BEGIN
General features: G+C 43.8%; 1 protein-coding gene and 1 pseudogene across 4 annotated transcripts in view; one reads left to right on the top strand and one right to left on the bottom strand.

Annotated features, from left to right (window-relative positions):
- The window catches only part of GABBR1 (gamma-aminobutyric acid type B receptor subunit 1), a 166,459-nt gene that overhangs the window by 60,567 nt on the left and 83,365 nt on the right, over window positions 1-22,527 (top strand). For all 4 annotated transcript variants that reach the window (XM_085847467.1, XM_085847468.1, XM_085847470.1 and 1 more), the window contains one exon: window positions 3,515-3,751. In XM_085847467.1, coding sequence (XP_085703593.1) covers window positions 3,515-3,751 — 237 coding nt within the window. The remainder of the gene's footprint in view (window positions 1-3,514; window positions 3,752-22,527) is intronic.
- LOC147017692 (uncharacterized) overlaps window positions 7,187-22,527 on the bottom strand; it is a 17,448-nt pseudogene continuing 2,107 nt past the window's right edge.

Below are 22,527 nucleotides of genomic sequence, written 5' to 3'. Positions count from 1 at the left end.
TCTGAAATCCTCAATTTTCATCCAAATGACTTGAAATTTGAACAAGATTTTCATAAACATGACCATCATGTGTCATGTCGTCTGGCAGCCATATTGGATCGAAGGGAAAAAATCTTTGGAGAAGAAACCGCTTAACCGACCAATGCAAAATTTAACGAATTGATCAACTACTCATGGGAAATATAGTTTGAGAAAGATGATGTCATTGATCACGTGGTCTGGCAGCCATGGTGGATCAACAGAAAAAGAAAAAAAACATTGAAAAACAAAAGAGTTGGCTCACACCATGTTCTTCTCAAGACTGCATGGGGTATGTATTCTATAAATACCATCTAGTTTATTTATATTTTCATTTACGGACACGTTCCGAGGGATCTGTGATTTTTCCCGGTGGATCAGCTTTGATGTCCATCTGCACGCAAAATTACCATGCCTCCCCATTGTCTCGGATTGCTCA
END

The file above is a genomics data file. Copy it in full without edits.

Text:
General features: G+C 43.8%; 1 protein-coding gene and 1 pseudogene across 4 annotated transcripts in view; one reads left to right on the top strand and one right to left on the bottom strand.

Annotated features, from left to right (window-relative positions):
- The window catches only part of GABBR1 (gamma-aminobutyric acid type B receptor subunit 1), a 166,459-nt gene that overhangs the window by 60,567 nt on the left and 83,365 nt on the right, over window positions 1-22,527 (top strand). For all 4 annotated transcript variants that reach the window (XM_085847467.1, XM_085847468.1, XM_085847470.1 and 1 more), the window contains one exon: window positions 3,515-3,751. In XM_085847467.1, coding sequence (XP_085703593.1) covers window positions 3,515-3,751 — 237 coding nt within the window. The remainder of the gene's footprint in view (window positions 1-3,514; window positions 3,752-22,527) is intronic.
- LOC147017692 (uncharacterized) overlaps window positions 7,187-22,527 on the bottom strand; it is a 17,448-nt pseudogene continuing 2,107 nt past the window's right edge.

Below are 22,527 nucleotides of genomic sequence, written 5' to 3'. Positions count from 1 at the left end.
TCTGAAATCCTCAATTTTCATCCAAATGACTTGAAATTTGAACAAGATTTTCATAAACATGACCATCATGTGTCATGTCGTCTGGCAGCCATATTGGATCGAAGGGAAAAAATCTTTGGAGAAGAAACCGCTTAACCGACCAATGCAAAATTTAACGAATTGATCAACTACTCATGGGAAATATAGTTTGAGAAAGATGATGTCATTGATCACGTGGTCTGGCAGCCATGGTGGATCAACAGAAAAAGAAAAAAAACATTGAAAAACAAAAGAGTTGGCTCACACCATGTTCTTCTCAAGACTGCATGGGGTATGTATTCTATAAATACCATCTAGTTTATTTATATTTTCATTTACGGACACGTTCCGAGGGATCTGTGATTTTTCCCGGTGGATCAGCTTTGATGTCCATCTGCACGCAAAATTACCATGCCTCCCCATTGTCTCGGATTGCTCA